RocketScientist 15th August 2011 04:53 AM

First, thanks agdr for the sims! I based my numbers off real measurements. On AC power it's pretty easy. On battery power, however, the clipping point is battery voltage dependent. But we seem to be pretty close to being in agreement.

NEW FILES! - Revised files can be found in the O2 Files & Resources section and there are also now PCB files!

IMPORTANT - For anyone wanting to rush out and get boards made, you might want to hold off at least a few days. Extra sets of eyes might catch something I missed. Also, I should have more information soon about the availability of the board from one or more commercial sources. I know some have also talked about a group buy.

DESKTOP AMP - I believe the trade offs I made with the O2 in the interest of cost, size, and portability are worthwhile. I'm not aware of another portable amp that can do a better job overall--let alone for under $40 - $100. But...

There are things that can be improved in a desktop version. One of those is changing the gain structure to eliminate the input overload issue. In the O2 there simply isn't room to solve the problem without significantly hurting the performance.

Eliminating the batteries frees up lots of board space and removes $11+ from the total cost. That space, and the $11, can be put to good use improving the audio performance still further.

CHOICES - If you intend to use the O2 only where there's AC power, and you're not in a hurry, you might want to wait for the Desktop version.

COST - I don't know where the total cost will come in for an upgraded desktop version. The biggest issue will be the front and rear panels if you don't want to drill your own. Needing two panels instead of one will add around $20 to the total cost. I would expect the complete desktop amp to still be well under $130 and, if you get clever with the enclosure, you could probably build one for under $70.

TIMING - I also don't know when I'll get the desktop design published. At least I don't need to write another 40,000 words documenting it! I'll mostly just note where it differs from the O2. Still, there will likely be a couple spins of the PCB, prototypes built, lots of measurements have to be made, and there still will be a lot to document and write up. With the O2 cat already out of the bag, the desktop version is likely to be a more collaborative effort.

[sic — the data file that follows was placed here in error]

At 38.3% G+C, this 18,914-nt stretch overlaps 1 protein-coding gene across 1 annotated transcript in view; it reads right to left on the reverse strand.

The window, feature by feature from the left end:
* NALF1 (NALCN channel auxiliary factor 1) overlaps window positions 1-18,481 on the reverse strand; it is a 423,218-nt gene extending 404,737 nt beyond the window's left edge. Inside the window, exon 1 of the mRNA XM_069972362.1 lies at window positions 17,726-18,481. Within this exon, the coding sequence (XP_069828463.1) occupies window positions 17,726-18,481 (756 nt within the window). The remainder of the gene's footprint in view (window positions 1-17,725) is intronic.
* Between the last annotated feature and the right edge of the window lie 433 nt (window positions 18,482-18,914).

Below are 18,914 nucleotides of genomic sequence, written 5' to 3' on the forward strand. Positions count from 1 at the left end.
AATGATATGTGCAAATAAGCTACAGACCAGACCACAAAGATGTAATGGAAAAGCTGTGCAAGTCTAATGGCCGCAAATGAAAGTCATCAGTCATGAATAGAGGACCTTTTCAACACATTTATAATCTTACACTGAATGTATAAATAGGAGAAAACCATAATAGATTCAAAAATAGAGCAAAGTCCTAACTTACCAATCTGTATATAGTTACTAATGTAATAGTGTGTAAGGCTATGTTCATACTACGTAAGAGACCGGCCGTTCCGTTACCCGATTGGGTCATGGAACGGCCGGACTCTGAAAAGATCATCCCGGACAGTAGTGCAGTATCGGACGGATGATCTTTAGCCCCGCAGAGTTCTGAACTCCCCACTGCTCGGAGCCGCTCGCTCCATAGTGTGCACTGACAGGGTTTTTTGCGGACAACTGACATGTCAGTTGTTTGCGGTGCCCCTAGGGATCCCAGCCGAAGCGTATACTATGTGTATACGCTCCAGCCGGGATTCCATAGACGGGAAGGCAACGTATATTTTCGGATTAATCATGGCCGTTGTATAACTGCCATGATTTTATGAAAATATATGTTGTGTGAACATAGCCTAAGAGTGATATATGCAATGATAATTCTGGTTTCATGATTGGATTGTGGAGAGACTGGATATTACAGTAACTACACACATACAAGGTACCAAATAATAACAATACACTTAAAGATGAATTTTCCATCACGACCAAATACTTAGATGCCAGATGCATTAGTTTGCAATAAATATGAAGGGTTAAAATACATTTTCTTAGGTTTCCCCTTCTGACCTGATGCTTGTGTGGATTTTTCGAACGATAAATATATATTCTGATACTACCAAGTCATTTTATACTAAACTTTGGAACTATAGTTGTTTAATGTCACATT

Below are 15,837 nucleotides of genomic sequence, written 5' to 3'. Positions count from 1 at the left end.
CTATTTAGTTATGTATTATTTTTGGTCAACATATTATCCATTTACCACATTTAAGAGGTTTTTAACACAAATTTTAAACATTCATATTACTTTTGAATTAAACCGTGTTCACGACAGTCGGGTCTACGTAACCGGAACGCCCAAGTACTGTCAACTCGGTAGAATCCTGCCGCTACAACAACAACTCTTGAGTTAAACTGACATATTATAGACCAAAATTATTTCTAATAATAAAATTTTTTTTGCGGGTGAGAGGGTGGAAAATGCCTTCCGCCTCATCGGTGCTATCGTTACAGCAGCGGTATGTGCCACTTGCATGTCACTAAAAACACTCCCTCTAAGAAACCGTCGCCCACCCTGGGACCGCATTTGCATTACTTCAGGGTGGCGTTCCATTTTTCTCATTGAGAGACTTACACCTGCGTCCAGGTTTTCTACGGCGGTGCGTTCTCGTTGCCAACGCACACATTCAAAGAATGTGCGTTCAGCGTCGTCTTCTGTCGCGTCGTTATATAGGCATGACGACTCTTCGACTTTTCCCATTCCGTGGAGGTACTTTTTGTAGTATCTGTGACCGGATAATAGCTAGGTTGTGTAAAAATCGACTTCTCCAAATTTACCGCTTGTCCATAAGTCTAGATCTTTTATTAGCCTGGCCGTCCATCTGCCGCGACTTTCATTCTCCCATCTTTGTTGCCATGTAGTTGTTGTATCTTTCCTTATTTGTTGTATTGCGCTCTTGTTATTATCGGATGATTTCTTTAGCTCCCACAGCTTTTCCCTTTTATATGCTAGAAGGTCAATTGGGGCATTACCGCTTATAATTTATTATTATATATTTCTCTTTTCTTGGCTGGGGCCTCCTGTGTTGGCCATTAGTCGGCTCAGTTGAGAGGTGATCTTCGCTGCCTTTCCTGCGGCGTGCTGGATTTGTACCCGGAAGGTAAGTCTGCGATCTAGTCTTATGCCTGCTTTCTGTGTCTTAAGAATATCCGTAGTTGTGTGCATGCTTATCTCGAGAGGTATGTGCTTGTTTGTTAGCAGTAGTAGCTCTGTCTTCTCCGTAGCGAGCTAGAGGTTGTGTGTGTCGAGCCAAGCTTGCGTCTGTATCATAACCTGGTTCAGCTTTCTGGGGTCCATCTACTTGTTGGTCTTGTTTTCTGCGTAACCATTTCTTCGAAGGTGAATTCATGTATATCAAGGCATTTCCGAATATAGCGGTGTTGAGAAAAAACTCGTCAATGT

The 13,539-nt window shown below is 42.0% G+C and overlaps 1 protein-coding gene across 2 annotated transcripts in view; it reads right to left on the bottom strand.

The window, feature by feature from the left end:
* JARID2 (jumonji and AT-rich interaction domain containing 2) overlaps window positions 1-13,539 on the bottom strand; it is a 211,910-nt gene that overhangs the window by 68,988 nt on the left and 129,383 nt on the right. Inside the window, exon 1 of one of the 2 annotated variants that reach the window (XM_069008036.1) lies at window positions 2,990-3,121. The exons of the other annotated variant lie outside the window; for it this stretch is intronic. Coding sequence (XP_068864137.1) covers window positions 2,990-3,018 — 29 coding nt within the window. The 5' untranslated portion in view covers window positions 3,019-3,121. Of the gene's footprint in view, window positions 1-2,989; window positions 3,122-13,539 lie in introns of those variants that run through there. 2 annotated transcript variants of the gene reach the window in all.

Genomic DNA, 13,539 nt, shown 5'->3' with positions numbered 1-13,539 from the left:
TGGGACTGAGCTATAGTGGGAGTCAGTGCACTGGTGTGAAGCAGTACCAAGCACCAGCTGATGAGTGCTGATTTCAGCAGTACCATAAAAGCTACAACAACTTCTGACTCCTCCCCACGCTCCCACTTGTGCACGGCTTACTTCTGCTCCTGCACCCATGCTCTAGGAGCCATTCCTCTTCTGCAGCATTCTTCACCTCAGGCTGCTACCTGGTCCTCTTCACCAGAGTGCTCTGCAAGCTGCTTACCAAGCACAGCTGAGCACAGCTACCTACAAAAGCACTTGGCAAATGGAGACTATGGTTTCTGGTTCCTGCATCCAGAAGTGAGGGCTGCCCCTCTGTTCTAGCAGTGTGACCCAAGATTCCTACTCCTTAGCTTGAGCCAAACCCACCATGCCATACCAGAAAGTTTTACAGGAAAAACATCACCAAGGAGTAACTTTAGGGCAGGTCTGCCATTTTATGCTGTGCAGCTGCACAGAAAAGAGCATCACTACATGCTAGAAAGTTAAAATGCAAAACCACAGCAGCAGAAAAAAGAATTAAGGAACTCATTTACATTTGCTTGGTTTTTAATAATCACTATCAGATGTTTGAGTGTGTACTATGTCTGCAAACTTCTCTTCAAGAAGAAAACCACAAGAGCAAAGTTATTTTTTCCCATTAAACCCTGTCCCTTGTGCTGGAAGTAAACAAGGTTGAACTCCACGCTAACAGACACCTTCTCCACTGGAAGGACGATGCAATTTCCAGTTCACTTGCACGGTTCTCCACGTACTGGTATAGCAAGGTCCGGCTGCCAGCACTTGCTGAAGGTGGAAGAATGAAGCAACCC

MORE DETAILS - I'll be sharing more details about the desktop version soon to see what everyone thinks. I have a bit more work to do first to know what all will be possible keeping some basic constraints in place.

Rembrant 15th August 2011 08:24 AM

2 Attachment(s)
http://www.diyaudio.com/forums/attac...1&d=1313394309

Ehhemmm...
I really wish you would reconsider on the NiMh batteries though. LiFePO4 are really much better and just as cheap. Charging conditions are slightly more stringent. Two voltage regulators and a few resistors are all one needs to setup a voltage and current controlled charging solution similar in function to the one you have there.

http://www.diyaudio.com/forums/attac...1&d=1313395193

I realize that is quite a crude example. It is feasible though. 6s center tapped is just the ticket. It is less likely to become imbalanced because it is fewer cells in series. The 9v NiMh are 8 in series and you are adding another 8 for dual PS. 6 vs 16 is a better proposition.

All of this nonsense about batteries burning up has got to end sometime. Have you ever seen A NiMh cell with an internal short? It's fireworks much the same.

idjoel2000 15th August 2011 08:53 AM

Quote:

Originally Posted by RocketScientist (Post 2672438)
First, thanks agdr for the sims! I based my numbers off real measurements. On AC power it's pretty easy. On battery power, however, the clipping point is battery voltage dependent. But we seem to be pretty close to being in agreement.

NEW FILES! - Revised files can be found in the O2 Files & Resources section and there are also now PCB files!

IMPORTANT - For anyone wanting to rush out and get boards made, you might want to hold off at least a few days. Extra sets of eyes might catch something I missed. Also, I should have more information soon about the availability of the board from one or more commercial sources. I know some have also talked about a group buy.

DESKTOP AMP - I believe the trade offs I made with the O2 in the interest of cost, size, and portability are worthwhile. I'm not aware of another portable amp that can do a better job overall--let alone for under $40 - $100. But...

There are things that can be improved in a desktop version. One of those is changing the gain structure to eliminate the input overload issue. In the O2 there simply isn't room to solve the problem without significantly hurting the performance.